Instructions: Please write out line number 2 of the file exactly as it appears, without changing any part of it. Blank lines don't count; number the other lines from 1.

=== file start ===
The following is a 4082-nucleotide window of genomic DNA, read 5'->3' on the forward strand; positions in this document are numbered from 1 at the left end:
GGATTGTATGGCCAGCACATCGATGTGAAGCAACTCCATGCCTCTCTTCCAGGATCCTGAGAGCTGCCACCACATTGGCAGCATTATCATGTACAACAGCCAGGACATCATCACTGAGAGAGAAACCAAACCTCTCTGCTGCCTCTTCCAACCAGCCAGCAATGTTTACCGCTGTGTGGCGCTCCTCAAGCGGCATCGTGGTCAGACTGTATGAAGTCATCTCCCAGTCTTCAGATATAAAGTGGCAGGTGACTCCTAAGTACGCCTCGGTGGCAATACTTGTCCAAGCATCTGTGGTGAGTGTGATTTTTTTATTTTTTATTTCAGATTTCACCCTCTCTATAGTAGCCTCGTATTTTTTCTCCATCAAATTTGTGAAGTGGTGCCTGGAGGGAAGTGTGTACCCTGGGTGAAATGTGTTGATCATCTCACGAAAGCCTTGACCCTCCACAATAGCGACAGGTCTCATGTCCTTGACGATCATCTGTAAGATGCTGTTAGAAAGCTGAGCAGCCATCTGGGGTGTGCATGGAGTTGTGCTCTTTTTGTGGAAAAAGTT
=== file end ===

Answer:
GGATTGTATGGCCAGCACATCGATGTGAAGCAACTCCATGCCTCTCTTCCAGGATCCTGAGAGCTGCCACCACATTGGCAGCATTATCATGTACAACAGCCAGGACATCATCACTGAGAGAGAAACCAAACCTCTCTGCTGCCTCTTCCAACCAGCCAGCAATGTTTACCGCTGTGTGGCGCTCCTCAAGCGGCATCGTGGTCAGACTGTATGAAGTCATCTCCCAGTCTTCAGATATAAAGTGGCAGGTGACTCCTAAGTACGCCTCGGTGGCAATACTTGTCCAAGCATCTGTGGTGAGTGTGATTTTTTTATTTTTTATTTCAGATTTCACCCTCTCTATAGTAGCCTCGTATTTTTTCTCCATCAAATTTGTGAAGTGGTGCCTGGAGGGAAGTGTGTACCCTGGGTGAAATGTGTTGATCATCTCACGAAAGCCTTGACCCTCCACAATAGCGACAGGTCTCATGTCCTTGACGATCATCTGTAAGATGCTGTTAGAAAGCTGAGCAGCCATCTGGGGTGTGCATGGAGTTGTGCTCTTTTTGTGGAAAAAGTT